We find a strong tendency for positive returns during the overnight period followed by reversals during the trading day. This behavior is driven by an opening price that is high relative to intraday prices. It is concentrated among stocks that have recently attracted the attention of retail investors, it is more pronounced for stocks that are difficult to value and costly to arbitrage, and it is greater during periods of high overall retail investor sentiment. The additional implicit transaction costs for retail traders who buy high-attention stocks near the open frequently exceed the effective half spread.
The observing program of the Nordic Near-Earth-Object Network (NEON) accrues knowledge about the physical and dynamical properties of near-Earth objects (NEOs) using state-of-the-art inverse methods. Photometric and astrometric observations are being carried out at the Nordic Optical Telescope. Here, the NEON observations from June 2004–September 2006 are reviewed. Statistical orbital inversion is illustrated by the so-called Volume-of-Variation method. Statistical inversion for spins and shapes is carried using a simple triaxial shape model yielding analytical disk-integrated brightnesses for both Lommel-Seeliger and Lambert scattering laws. The novel approach allows spin-shape error analyses with the help of large numbers of sample solutions. Currently, such spin-shape solutions have been derived for 2002 FF12, 2003 MS2, 2003 RX7, and 2004 HW. For (1862) Apollo, an unambiguous spin-shape solution has been obtained using the conventional, convex inversion method and, for (1685) Toro and (1981) Midas, the conventional method has been applied repeatedly to map the regime of possible solutions.
Dynamin is a 100 kD GTPase that plays an essential role in clathrin-coated vesicle formation during receptor mediated endocytosis, and in caveolae internalization and may play a role in intracellular membrane trafficking (1). It shares an extensive sequence homology (70% identity) to shibiregene product in Drosophila(2,3). The shibiretsmutants exhibit a rapid and reversible paralysis at non-permissive temperature due to a depletion of synaptic vesicles in their nerve termini which is believed to be caused by a block in endocytosis since there is an accumulation of “collared” clathrin-coated pits at the plasma membrane (4). Synaptosomes treated with GTPγs produces elongated necks surrounded by dynamin (6). Purified recombinant dynamin itself can assemble to form spirals and bind to lipid vesicles to form tubes, which resemble the “collar” at the necks of coated pits (5). These dynamin tubes vesiculate upon GTP treatment (7), suggesting a unique role of dynamin acting as a mechanoenzyme which causes clathrin-coated vesicles to be pinched off plasma membrane.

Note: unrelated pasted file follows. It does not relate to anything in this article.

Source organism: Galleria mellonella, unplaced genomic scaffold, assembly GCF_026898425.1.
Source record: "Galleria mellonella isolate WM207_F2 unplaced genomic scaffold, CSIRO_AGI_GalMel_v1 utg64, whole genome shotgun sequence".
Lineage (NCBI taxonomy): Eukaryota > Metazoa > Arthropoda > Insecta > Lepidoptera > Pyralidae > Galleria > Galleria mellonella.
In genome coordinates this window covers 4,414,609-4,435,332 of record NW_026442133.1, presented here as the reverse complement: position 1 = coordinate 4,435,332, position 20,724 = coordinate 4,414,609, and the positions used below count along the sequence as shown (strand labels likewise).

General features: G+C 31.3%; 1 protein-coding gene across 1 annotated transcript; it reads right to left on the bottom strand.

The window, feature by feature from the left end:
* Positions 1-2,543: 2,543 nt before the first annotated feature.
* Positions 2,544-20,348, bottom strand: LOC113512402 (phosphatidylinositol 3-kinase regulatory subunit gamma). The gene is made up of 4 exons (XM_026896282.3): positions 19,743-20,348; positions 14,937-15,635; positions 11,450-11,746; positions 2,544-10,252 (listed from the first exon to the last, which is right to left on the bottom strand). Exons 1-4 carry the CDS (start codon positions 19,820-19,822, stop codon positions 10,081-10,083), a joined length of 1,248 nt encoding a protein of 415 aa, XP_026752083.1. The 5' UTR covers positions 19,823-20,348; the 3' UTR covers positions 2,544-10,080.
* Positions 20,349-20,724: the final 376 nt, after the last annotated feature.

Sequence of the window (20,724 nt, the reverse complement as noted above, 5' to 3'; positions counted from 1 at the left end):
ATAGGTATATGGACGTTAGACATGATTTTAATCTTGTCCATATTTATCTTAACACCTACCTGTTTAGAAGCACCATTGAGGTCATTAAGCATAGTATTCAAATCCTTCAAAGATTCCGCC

A major concern in the development and implementation of metal implants for the clinical use is the assessment of material-induced mutagenesis. In this study we used synchrotron microspectroscopy in the mid-infrared region (4000-400 cm1 ) to non-invasively assess the in situ human cell responses to metal surfaces. Specifically we examined the subtle genetic aberrations of cells as they responded to a range of metals commonly used in metal prosthetic devices. Relative band intensities and band intensity ratios for functional groups of biomolecules that are inherent to the experimental system were examined. The molecular components of the biomolecules as they were perturbed by the interactions with metals were investigated. These results demonstrate the potential use of synchrotron FTIR microspectroscopy to screen the mutagenicity of metal implants.